Staunton, April 17 – The jokes, like that one, which Russians are now telling each other are becoming ever more sharply critical of the Putin regime as Kremlin leader’s war in Ukraine enters its third month and the country’s economic problems deepen. Moscow journalist Tatyana Pushkaryova’s latest collection underscores that point (publizist.ru/blogs/107374/42686/-).
Among the best of her new offerings are the following:
· Russian police charged a man handing out free copies of George Orwell’s 1984 because they didn’t want people to see the roadmap they have been following.
· The famous conflict between the television and the refrigerator may soon be reconciled. If you stare at dumplings for a long time, you’ll feel peace and tranquility. Likewise, “if you boil a television remote control in salted water, stirring regularly, you will experience the same effect.”
· The Ukrainian sinking of the Moskva was an act of war under Russian and international law, raising the question of whether Moscow will declare war on Ukraine in response? Or will the Kremlin instead react to this obvious case of foreign aggression and continue to call what is happening in Ukraine ‘a non-war’?”
· Russian schoolchildren are now asked to calculate just how old Putin is given that he earns 10 million rubles a year but his yacht costs 75 billion, 7500 times as much.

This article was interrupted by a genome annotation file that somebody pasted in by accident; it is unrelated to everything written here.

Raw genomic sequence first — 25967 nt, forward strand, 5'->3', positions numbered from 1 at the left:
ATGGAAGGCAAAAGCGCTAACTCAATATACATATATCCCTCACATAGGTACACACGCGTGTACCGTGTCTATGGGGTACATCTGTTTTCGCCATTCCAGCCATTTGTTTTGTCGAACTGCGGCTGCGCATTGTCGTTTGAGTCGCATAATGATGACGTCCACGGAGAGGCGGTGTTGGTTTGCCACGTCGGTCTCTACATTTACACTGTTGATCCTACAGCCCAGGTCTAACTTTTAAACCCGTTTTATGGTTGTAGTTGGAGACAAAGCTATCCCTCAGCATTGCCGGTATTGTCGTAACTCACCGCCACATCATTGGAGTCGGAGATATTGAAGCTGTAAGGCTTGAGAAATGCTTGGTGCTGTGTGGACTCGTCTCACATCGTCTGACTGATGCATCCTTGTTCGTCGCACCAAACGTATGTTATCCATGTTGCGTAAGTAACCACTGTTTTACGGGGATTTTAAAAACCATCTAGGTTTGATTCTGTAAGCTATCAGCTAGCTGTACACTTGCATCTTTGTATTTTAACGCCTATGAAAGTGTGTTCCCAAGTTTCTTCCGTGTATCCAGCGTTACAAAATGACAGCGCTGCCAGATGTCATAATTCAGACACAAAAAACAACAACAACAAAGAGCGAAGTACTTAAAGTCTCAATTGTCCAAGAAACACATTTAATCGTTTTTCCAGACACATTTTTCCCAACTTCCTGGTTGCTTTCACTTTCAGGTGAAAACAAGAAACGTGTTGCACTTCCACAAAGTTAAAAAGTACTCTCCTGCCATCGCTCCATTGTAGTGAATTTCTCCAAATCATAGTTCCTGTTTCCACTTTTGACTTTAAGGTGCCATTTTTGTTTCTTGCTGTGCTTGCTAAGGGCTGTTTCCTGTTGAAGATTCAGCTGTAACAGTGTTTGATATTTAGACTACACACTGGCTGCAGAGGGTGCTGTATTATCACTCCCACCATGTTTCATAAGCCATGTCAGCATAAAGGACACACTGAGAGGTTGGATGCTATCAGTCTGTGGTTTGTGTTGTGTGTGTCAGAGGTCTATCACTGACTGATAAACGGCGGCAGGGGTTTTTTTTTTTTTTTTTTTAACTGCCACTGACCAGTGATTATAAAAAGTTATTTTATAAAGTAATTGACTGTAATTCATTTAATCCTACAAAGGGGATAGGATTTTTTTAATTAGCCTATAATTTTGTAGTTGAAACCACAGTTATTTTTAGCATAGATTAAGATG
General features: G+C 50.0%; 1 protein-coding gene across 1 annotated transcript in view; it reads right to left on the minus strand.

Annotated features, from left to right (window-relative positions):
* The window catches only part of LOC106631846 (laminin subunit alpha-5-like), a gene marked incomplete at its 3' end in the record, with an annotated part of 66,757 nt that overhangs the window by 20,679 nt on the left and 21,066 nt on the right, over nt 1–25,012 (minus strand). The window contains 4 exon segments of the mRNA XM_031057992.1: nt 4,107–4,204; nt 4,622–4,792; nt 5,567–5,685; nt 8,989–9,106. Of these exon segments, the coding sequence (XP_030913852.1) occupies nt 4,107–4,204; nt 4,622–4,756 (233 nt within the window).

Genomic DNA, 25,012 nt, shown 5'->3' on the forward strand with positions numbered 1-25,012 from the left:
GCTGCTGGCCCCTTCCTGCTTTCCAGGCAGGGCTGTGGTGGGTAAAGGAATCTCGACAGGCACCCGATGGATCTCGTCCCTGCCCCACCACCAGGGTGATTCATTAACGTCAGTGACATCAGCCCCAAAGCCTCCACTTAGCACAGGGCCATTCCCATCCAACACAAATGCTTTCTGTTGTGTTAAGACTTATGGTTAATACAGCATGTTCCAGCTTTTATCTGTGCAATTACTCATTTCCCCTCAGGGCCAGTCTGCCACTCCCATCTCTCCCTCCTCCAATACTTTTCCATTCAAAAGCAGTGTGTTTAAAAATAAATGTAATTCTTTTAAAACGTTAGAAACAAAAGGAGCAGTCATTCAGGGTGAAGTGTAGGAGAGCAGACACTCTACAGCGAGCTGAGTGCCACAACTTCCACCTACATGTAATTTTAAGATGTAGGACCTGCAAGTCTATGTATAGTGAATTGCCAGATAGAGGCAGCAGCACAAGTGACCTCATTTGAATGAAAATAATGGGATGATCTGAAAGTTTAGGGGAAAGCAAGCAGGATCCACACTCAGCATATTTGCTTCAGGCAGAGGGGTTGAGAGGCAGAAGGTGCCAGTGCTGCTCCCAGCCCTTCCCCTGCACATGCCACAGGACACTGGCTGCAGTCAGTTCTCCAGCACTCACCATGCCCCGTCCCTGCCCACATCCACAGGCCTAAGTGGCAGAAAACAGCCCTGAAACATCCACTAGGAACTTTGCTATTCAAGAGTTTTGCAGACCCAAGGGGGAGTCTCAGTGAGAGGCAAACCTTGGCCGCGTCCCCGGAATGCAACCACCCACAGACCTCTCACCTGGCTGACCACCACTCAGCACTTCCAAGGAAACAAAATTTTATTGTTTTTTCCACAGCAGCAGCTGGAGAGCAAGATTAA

· Kremlin spokesman Dmitry Peskov earns far more than his boss, but Peskov’s wife earns vastly more than he does, proving once again that it isn’t whom you work for but whom you marry that matters most.
· The annual incomes of the ten most-highly paid Duma deputies are more than the annual budget of an average Russian city, proving if anyone had any doubts that “Russia today is truly a parliamentary republic.”
· Oligarch Oleg Deripaska is calling for cutting the bureaucracy to spend more on the military, but wouldn’t it be easier to take all the money he has stolen from the people and simply give it back?
· Putin now says he is ready to “go to the end,” but Russians say they’d like for him to do that on its own lest it turns out that they will all die “on the same day.”
· The Russian police have their priorities: they aren’t addressing the explosive growth of crimes committed by migrants but rather ensuring that those “who take to the streets with blank sheets of paper or with quotes from Nekrasov and Tolstoy are rounded up.” The latter apparently are “much more terrible threats than some thieves and murderers.”
· And finally, “Let’s build a happy Russia of the future,” some of its residents say, “on the blood and bones of the unfortunate Ukraine of the past.”